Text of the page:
AGF: It was Kyudo who gave me the Dharma name I currently have: Genkaku, meaning “original understanding” or “original realization.” It was a pretty sneaky name, given the past … but it worked OK. Kyudo had a kind of arms-wide-open approach … disdaining no teaching, yet quick as a fox to point out that no teaching could ever reach. “There is no such thing as 1,700 koans,” he said to me once, for example. I was and consider myself to be a student of Kyudo Nakagawa Roshi, former abbot of Ryutaku-ji Monastery in Japan. Our relationship was somewhat unorthodox in the sense that very shortly after I joined the now-defunct Soho Zendo, I got married (Kyudo married us) and moved away from New York. Thereafter, I would periodically take a 175-mile bus trip to NYC to visit …. sitting at the kitchen table in the zendo, a pack of cigarettes between us, sipping tea and just talking about this and that … most of it Zennie sorts of things, but often just whatever came up. It was as good a dokusan session as I ever had … straightforward, easy-going and not relying on something called “Zen.” Kyudo died in 2007, but he bequeathed to me at least two teachings I will forever be grateful for. One was that he said to me not once, but twice (and for a Japanese teacher to say something twice is a bit like having a Marine Corps drill sergeant screaming in your ear): "Take care of your family." And his second bequest, as I see it, was wordless: Kyudo left no Dharma heirs. For this I will be eternally grateful. To my mind, this was and remains honest Zen ... no nonsense necessary.
SZ: Where would you place yourself in the “world of Zen”?
AGF: I am not ordained. I am not a priest. I’m a guy with three kids (mostly out the door), a mortgage and am retired from the world of newspaper writing and editing. As to the nine years I spent under Eido Shimano's aegis, I like to say, "I wouldn't wish my training on my worst enemy ... and I wouldn't trade it for all the tea in China." As to my links and connections with Kyudo, well, thank you very much. But as time passes, I am no longer very interested in "Zen Buddhism." Not long ago, I gave away the majority of my books on the topic ... they were just gathering dust. I am a "Zen Buddhist" when the occasion calls for it, but the occasions are not so many and not so insistent any more. If I had to pick a hip-pocket saying to sum things up or aspire to or whatever, I might agree with Ikkyu Sojun who once remarked, "I am not a Buddha. I am just an ordinary fellow who understands things." This is not to play the implicit or explicit Zen-teacher game of quoting others as a means of elevating my own status. It's just a line I like in the same way I like chocolate. Whether I can live up to what I like, I haven't got a clue. I also like, "Just because you are indispensable to the universe does not mean the universe needs your help" and "Smile just one smile." If you want to come over to my house and play Zen, we can do that. If you want to come over and watch the World Series, we can do that too.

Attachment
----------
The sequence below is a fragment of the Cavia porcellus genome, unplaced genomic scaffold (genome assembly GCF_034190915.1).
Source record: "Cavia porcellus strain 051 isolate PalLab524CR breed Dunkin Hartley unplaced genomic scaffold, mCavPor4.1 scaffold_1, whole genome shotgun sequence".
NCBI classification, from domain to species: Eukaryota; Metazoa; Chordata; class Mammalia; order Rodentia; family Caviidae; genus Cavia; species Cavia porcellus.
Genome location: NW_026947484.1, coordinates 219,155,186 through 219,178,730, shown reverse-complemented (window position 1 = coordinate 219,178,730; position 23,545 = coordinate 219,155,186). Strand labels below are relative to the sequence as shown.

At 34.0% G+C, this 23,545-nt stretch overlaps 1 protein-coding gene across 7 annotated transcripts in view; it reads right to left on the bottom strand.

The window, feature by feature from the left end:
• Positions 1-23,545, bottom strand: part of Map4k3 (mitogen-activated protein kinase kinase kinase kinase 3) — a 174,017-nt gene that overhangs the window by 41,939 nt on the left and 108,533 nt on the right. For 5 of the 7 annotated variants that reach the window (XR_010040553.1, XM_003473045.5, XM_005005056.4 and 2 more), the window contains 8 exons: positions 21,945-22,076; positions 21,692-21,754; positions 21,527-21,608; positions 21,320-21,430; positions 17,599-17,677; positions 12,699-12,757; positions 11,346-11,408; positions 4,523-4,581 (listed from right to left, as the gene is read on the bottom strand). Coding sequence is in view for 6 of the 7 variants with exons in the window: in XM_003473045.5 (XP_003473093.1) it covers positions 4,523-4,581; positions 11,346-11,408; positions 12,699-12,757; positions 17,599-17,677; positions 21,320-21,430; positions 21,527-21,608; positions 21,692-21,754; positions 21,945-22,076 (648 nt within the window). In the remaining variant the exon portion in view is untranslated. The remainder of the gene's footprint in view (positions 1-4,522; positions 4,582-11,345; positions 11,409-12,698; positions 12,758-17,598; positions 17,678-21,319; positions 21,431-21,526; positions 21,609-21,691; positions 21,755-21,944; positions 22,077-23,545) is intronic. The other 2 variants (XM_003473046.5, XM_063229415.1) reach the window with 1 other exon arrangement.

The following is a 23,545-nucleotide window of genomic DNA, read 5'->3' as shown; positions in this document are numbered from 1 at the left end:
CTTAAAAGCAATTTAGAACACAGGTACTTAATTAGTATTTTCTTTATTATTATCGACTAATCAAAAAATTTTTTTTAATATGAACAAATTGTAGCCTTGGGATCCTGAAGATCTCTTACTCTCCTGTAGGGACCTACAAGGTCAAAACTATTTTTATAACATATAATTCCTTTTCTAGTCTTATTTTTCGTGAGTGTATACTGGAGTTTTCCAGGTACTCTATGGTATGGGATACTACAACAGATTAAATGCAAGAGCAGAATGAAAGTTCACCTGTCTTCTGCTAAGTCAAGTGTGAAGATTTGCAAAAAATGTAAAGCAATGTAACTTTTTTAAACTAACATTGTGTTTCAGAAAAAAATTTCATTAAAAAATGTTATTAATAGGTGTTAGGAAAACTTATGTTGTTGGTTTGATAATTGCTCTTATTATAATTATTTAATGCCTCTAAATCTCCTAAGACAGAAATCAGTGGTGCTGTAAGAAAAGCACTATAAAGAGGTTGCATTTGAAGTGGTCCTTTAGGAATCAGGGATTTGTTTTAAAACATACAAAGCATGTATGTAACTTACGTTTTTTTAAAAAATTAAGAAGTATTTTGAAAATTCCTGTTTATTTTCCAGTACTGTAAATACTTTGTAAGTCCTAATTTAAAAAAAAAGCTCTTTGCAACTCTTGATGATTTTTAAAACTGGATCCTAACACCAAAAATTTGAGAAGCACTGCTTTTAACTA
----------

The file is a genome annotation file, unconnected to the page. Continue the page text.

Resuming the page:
SZ: You founded Black Moon Zendo in your backyard I’ve read. What prompted you to build it and open it to the public, rather than attending one of the local Dharma groups in Massachusetts?
AGF: When I got to Massachusetts where I currently live, I was working a swing shift at the newspaper — 3-11 or 4-12 — and even if I got up early enough to join any local sitting group, there were the kids to get off to school. Evenings were out because I worked. I did find one group that sat on Monday evenings (one of my days off) and I sat with them until the evening when the instructor (a martial arts guy) pulled out a sheaf of papers and began to read … it was instructions on “how to spot a false teacher.” I had never run into such unmitigated bullshit in my life, so I didn’t go back.
I suppose in some Sunday-go-to-meetin’ sense, I do run the place. People have called me “teacher,” “sensei” and even “roshi.” I can’t help it but I certainly don’t encourage it. OK, I run the place for the few who occasionally show up. And lord knows I can run my mouth, given the opportunity. I tell the people who have come for a while that if they don’t interrupt and get their licks in … well, whose fault is that? I have been practicing since about 1970, so it is likely I know a couple of things that newcomers might not … just the tactical stuff and some of the mental wiliness. But in general, I really do look on visitors as I might look to Kyudo Roshi … these are serious teachers … but of course I wouldn’t tell them that. It might ruin their day.
SZ: What books would you recommend to someone interested in Zen?